Nanoparticles and their synthesis 

Carbon dots were discovered in 2004 around the same time as graphene was first synthetically derived. The luminescent properties of the novel nanomaterial immediately caught the attention of the scientific community since they were quite unusual for carbon nanomaterials – in particular for carbon tubes and graphene. 

Researchers continue to explore carbon dots and experiment with new synthesis techniques. Compared to other luminophores (e.g. semiconductor quantum dots), they are eco-friendly and more affordable because they can be obtained using almost anything, be it fruit juices, citric acid, leaves of plants, or any other organic materials. 

Carbon dots are also biocompatible, which opens up plenty of opportunities for their use in medicine. For example, they can serve as biosensors, luminescent markings, or probes for targeted drug delivery. However, most living tissues and cells have optical windows at the red end of the spectrum, and carbon dots show emission in the blue to green-light regions. The synthesis of carbon dots in other color areas (red primarily) poses particular challenges due to the very low fluorescence intensity in this region. 

The samples of carbon dots that were rhodamine 6G, the IR1061 dye, and different firing temperatures. The images are taken in daylight and ultraviolet light. Photo by the research team

The samples of carbon dots that were rhodamine 6G, the IR1061 dye, and different firing temperatures. The images are taken in daylight and ultraviolet light. Photo by the research team

Synthesis templates

Since 2018, ITMO University has been studying light-emitting carbon quantum nanostructures. The research is carried out at the Laboratory of Light-Emitting Carbon Quantum Nanostructures, which was established within the megagrant project and supported by Prof. ‪Andrey Rogach from City University of Hong Kong. The researchers have studied the properties of carbon dots, their inner structure, and luminescence properties. One of the lab’s objectives was to develop nanoparticles emitting in the infrared spectral range, which makes them promising for medical applications.

“Light emission in the near-infrared region (from 700 to 1,100 nm) is referred to as the optical window in biological tissue. Such materials are widely used as luminescent nanoprobes for bioimaging since they help reduce the signal-to-noise ratio and obtain higher contrast images. Although carbon nanoparticles are non-toxic and biocompatible, they are not efficient in producing emission in the near-infrared range. Hence, science is still in pursuit of new approaches and synthesis techniques,” explains Evgeniia Stepanidenko, an author of the paper.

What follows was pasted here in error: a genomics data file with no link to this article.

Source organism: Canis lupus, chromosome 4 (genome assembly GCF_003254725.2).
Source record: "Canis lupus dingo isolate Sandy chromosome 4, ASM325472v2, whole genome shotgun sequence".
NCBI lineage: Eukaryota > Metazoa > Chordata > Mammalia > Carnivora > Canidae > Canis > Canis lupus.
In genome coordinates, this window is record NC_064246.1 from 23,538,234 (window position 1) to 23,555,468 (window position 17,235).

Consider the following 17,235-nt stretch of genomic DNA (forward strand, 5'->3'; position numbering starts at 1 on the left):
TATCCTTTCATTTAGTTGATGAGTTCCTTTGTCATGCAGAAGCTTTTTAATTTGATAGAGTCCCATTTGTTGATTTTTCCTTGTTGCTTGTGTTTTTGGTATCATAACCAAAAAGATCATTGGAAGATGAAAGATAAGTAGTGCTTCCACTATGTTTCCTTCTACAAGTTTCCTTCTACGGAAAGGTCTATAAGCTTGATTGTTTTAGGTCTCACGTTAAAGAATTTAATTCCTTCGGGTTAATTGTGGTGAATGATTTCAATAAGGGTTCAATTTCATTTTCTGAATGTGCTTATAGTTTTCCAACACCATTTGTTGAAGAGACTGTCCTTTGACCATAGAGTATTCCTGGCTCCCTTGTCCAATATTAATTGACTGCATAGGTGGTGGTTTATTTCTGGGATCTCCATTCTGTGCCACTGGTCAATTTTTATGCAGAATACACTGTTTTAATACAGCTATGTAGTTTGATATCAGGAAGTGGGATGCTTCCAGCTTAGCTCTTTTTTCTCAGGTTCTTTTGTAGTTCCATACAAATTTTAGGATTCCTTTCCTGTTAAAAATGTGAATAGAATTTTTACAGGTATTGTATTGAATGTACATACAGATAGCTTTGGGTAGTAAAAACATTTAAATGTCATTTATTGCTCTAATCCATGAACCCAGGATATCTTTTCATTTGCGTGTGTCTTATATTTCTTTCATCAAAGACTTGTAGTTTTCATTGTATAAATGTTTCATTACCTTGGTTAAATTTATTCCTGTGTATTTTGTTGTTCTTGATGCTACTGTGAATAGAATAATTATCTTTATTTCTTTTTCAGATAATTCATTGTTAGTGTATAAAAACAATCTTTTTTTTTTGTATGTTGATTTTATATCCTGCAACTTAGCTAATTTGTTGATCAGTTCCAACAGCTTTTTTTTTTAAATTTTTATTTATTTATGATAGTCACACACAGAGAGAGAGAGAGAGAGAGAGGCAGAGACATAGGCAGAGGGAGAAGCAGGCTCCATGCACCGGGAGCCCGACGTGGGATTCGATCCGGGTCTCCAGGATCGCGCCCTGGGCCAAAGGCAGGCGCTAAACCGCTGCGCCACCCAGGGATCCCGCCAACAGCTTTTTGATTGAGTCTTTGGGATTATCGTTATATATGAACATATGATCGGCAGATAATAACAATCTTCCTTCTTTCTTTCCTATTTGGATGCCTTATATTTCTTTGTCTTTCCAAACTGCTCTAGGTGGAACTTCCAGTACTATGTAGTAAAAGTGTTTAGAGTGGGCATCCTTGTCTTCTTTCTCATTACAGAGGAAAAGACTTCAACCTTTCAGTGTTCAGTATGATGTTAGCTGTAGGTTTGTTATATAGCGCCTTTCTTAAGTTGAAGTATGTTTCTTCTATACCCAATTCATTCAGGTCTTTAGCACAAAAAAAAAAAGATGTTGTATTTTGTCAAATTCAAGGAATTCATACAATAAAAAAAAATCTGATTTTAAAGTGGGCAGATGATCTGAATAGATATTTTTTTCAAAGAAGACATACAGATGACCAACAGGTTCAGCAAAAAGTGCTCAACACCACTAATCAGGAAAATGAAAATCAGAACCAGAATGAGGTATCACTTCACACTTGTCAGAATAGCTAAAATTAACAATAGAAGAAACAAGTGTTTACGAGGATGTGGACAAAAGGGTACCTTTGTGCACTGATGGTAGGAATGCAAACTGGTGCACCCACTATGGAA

The research team was able to synthesize carbon dots with an emission peaking at 1,085 nm and photoluminescence quantum yield of 0.28%, which is the highest possible value for carbon dots in this spectral range. All this was made possible through a specially created synthesis method proposed by researchers at Ioffe Institute.

The proposed method was developed using organic dyes. By placing them in the pores of silica microspheres and exposing them to a high temperature, the scientists managed to create monodisperse nanoparticles with preserved emissive centers. The use of various dyes and precursors makes it possible to produce carbon nanoparticles with a wide spectral response range that can be applied in both medicine and photonics. Moreover, this method does not require further processing, which makes experiments easier to conduct. What’s more, the synthesized materials are water soluble and thereby are promising for bio-related fields. 

As noted by the scientists, the new synthesis enables far greater control over the properties of nanoparticles by, for instance, modifying their qualitative characteristics (the size, the range, or the light intensity):

“Our team conducted a comprehensive study of the morphological and optical features of the nanoparticles obtained. We managed to establish the relationships between these properties, identify the effect of temperature on the sizes and occurring optic transitions inside nanoparticles, determine the synthesis stages, and set optimal parameters for the synthesis of such nanoparticles. Using our method, scientists will be able to adjust parameters to produce nanoparticles with desired properties and sizes depending on their further applications,” concludes Evgeniia Stepanidenko.

The research team now operates within the Functionalized Carbon Nanoparticles project, one of the winners of last year’s open call for projects held as part of ITMO’s 2030 Development Strategy. The scientists plan to further examine the formation of nanoparticles and the nature of their light emission. Advances in this field will allow researchers to predict the properties of carbon nanoparticles synthesized from novel precursors and develop particles for specific purposes, such as the production of solar cells, LEDs, sensors and fluorescent tags, inks and much more.

Reference: Stepanidenko, E.A., Skurlov, I.D., Khavlyuk, P.D., Onishchuk, D.A., Koroleva, A.V., Zhizhin, E.V., Arefina, I.A., Kurdyukov, D.A., Eurov, D.A., Golubev, V.G. and Baranov, A.V. Carbon Dots with an Emission in the Near Infrared Produced from Organic Dyes in Porous Silica Microsphere Templates. Nanomaterials, 2022, 12(3), p.543.